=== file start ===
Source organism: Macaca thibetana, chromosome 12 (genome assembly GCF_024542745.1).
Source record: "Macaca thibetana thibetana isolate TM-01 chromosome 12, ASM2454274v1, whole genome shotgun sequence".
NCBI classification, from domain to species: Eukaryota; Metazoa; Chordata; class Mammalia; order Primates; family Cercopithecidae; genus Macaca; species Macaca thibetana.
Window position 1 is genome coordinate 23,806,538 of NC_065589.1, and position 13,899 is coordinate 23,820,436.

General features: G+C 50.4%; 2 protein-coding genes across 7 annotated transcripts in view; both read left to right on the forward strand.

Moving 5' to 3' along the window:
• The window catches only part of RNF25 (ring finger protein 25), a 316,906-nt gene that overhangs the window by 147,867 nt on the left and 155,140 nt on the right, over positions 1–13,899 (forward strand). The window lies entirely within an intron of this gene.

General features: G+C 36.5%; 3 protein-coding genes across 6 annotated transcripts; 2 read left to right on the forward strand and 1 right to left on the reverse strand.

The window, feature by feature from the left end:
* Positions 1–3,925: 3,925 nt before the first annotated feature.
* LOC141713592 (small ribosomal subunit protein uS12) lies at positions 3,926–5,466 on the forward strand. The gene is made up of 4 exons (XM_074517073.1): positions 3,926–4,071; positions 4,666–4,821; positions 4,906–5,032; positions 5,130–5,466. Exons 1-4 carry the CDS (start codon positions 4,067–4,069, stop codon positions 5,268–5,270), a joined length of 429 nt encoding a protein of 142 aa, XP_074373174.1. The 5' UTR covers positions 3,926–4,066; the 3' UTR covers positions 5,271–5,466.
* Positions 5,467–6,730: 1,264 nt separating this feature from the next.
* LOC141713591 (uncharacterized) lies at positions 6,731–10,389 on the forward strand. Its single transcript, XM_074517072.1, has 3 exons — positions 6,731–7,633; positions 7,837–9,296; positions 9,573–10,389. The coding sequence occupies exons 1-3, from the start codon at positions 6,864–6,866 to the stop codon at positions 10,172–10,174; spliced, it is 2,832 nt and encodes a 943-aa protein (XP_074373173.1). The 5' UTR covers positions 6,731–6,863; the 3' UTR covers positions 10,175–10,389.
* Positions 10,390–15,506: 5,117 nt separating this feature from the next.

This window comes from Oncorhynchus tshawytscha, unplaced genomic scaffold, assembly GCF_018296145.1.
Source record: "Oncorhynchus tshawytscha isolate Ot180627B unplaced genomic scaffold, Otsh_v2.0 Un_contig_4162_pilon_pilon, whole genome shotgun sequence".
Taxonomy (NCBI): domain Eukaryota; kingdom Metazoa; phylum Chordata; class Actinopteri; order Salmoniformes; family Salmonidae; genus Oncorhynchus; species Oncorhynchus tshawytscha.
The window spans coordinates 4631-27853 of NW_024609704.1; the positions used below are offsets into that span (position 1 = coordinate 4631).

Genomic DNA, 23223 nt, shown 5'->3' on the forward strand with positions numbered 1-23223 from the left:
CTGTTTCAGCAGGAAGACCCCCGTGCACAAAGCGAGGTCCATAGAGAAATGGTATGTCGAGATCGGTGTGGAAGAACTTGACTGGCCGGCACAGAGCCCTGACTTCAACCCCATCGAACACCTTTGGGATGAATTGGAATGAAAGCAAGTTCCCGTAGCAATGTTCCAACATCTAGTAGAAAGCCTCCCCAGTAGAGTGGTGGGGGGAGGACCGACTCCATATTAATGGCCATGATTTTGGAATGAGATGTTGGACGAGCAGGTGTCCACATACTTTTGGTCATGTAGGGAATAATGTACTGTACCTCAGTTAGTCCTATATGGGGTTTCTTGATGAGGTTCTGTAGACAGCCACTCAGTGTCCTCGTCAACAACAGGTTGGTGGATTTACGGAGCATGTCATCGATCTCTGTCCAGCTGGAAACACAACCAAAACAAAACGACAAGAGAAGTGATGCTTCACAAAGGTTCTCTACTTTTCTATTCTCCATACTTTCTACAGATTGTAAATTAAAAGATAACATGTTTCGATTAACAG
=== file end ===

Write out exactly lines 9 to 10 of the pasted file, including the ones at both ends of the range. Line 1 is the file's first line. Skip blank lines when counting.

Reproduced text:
The window, feature by feature from the left end:
* Positions 1–3,925: 3,925 nt before the first annotated feature.